Yambo, a sixtyish rare-book dealer who lives in Milan, has suffered a loss of memory - he can remember the plot of every book he has ever read, every line of poetry, but he no longer knows his own name, doesn't recognize his wife or his daughters, and remembers nothing about his parents or his childhood. In an effort to retrieve his past, he withdraws to the family home somewhere in the hills between Milan and Turin. There, in the sprawling attic, he searches through boxes of old newspapers, comics, records, photo albums, and adolescent diaries. And so relives the story of his generation: Mussolini, Catholic education and guilt, Josephine Baker, Flash Gordon, Fred Astaire. His memories run wild, and the life racing before his eyes takes the form of a graphic novel. Yambo struggles through the frames to capture one simple, innocent image: that of his first love.
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'This charming story's considerable self-indulgence is largely
vitiated by dozens of wonderful period illustrations....A
head-spinning tour through the corridors of history and popular
culture, and one of this sly entertainer's liveliest yet.' - Kirkus.
'[An] engaging if somewhat bloodless novel of ideas...has a somewhat academic feel, but it's an absorbing exploration of how that most fundamental master-narrative, our memory, is pieced together from a bricolage of pop culture.' - Publishers Weekly.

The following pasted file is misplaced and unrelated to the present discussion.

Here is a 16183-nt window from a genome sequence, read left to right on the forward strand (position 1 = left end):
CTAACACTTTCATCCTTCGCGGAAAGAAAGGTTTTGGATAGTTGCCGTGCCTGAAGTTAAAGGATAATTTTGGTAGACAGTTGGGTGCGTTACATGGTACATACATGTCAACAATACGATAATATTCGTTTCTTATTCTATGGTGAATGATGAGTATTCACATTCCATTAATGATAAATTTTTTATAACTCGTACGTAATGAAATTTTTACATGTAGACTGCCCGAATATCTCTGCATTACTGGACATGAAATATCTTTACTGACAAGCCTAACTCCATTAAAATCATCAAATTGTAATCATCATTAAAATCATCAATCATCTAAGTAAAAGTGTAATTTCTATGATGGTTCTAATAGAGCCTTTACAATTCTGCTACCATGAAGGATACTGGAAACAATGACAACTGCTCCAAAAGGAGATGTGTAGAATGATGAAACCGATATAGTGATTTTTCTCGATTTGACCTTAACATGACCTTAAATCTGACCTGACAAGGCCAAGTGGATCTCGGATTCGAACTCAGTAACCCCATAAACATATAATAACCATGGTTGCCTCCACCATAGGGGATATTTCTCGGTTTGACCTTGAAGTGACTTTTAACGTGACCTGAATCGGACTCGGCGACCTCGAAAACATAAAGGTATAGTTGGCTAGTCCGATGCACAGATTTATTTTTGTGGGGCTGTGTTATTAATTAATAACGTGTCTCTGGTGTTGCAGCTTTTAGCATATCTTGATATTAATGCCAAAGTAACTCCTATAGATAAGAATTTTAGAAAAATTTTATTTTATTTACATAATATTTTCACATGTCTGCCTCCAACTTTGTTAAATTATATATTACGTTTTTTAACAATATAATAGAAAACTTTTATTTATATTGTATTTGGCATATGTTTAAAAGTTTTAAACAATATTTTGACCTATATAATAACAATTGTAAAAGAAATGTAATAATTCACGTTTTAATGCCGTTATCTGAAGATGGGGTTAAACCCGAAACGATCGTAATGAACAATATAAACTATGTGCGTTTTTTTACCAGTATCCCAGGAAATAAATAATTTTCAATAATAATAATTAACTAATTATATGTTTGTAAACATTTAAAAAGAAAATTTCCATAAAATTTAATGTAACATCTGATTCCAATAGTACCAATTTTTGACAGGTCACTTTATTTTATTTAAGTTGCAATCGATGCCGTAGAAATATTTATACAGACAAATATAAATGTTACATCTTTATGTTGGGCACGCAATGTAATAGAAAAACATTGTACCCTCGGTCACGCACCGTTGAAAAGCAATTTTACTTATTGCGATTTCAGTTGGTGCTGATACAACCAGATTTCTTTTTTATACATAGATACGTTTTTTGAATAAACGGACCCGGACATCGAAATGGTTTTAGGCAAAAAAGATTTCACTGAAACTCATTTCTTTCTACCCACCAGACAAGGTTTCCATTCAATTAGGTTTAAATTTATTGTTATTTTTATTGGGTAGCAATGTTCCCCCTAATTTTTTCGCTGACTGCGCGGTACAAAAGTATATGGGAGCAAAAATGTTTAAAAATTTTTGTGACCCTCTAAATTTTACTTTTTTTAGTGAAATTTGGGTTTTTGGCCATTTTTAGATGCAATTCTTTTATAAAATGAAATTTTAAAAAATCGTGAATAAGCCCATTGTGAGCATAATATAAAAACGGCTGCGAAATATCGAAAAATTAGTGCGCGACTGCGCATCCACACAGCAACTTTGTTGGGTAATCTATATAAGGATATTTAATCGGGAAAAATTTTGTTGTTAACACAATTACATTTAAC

'The novel's literal level almost sports the pacing of a thriller...and on a more metaphysical level, it addresses provocative and never outdated or irrelevant questions about the integrity of one's identity and the irresistible attempt to estimate, while still a part of the community of the living, one's lasting imprint on the global slate.' - Booklist Starred Review.
The information about The Mysterious Flame of Queen Loana shown above was first featured in "The BookBrowse Review" - BookBrowse's online-magazine that keeps our members abreast of notable and high-profile books publishing in the coming weeks. In most cases, the reviews are necessarily limited to those that were available to us ahead of publication. If you are the publisher or author of this book and feel that the reviews shown do not properly reflect the range of media opinion now available, please send us a message with the mainstream media reviews that you would like to see added.
Umberto Eco was born in the city of Alessandria in the Italian region of Piedmont, right in the middle of the Genova, Milan, Turin triangle. His novels include The Name of the Rose, Foucault's Pendulum, The Island of the Day Before and Baudolino. His collections of essays include Five Moral Pieces, Kant and the Platypus, Serendipities, Travels in Hyperreality, and How to Travel with a Salmon and other Essays. He also wrote extensively on philosophy, including in the areas of semiotics, linguistics, aesthetics and morality. He died in February 2016 aged 84.
In September 1962, Eco married Renate Ramge, a German art teacher with whom he has a son and a daughter. He divides his time between an apartment in Milan and a vacation house near Rimini.
Umberto Eco: Um-bair-toe EK-oh (the um is like the ending of possum)
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